I was recently pointed to Are you being Served?, an interesting article on customer service by James Surowiecki in the New Yorker. Surowiecki notes a strong a disconnect between the values expressed by most businesses (customer service is deemed essential to success) and the implementation &emdash; treating customer service as a cost centre, a money suck and area to cut. Ironically most businesses spend more money trying to recruit new customers than retaining their existing customers.
I was pointed to Surowiecki’s article from a thought-provoking entry on Slaw by Jordan Furlong on improving customer service for legal firms. Furlong notes that law is different from other types of business since there is no real post-transaction follow-up required (after the case has been completed). But firms can look to increasing repeat business: why offer a discount to new clients instead of rewarding repeat business from existing customers? After all, they already know you and have used you.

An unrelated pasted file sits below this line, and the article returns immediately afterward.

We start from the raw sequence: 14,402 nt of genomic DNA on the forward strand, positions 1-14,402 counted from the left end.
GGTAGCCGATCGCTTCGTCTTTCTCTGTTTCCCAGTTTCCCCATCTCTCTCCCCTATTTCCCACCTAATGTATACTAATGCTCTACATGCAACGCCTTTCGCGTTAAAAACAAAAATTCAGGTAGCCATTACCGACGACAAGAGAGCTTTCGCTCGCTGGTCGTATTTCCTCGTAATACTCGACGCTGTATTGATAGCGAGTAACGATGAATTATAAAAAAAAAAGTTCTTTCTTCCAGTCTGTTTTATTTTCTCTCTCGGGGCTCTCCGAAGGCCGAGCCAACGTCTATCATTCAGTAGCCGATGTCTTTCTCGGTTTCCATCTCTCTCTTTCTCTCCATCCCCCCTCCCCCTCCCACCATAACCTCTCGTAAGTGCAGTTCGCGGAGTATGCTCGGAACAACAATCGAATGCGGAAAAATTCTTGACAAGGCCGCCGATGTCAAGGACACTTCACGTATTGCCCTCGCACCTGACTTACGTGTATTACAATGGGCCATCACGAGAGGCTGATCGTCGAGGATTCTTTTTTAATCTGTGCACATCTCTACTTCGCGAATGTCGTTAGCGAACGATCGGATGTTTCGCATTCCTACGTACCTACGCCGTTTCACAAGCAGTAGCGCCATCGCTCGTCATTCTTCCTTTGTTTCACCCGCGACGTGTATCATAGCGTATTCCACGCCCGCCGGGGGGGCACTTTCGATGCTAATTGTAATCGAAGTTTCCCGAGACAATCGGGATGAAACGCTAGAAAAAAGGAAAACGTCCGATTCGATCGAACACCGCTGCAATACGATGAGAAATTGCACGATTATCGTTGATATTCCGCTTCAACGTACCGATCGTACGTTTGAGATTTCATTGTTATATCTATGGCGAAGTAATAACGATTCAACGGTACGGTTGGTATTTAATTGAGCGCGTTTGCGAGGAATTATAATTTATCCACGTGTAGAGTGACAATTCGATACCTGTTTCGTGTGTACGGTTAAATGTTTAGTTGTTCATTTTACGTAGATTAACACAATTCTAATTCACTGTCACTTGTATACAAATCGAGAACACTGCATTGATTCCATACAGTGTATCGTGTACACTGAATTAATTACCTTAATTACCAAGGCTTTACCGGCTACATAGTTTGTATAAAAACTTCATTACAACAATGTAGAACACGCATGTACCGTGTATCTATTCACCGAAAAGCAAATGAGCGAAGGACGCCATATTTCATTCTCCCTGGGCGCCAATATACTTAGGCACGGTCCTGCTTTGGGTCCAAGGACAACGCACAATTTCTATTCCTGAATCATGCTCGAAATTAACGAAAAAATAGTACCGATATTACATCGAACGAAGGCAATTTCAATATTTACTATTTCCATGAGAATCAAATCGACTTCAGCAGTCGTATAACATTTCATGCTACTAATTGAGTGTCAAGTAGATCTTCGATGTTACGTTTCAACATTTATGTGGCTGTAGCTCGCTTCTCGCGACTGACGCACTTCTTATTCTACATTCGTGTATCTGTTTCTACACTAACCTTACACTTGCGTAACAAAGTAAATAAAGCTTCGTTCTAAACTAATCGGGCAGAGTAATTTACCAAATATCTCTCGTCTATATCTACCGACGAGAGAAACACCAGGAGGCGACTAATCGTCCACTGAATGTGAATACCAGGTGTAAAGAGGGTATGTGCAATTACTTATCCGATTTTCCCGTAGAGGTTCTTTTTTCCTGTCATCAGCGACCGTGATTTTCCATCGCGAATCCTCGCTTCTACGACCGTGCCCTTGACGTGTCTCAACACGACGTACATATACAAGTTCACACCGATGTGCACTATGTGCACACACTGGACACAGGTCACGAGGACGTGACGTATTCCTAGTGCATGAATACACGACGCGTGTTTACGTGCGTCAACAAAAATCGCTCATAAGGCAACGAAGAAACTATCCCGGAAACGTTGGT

(Slaw is a great Canadian legal blog that I’ve been following for a while now called Slaw. It has a real mix of articles ranging from very technical legal analyses, to workflow and productivity articles in legal firms, to lighter humour articles. If you have an interest in law, I recommend it.)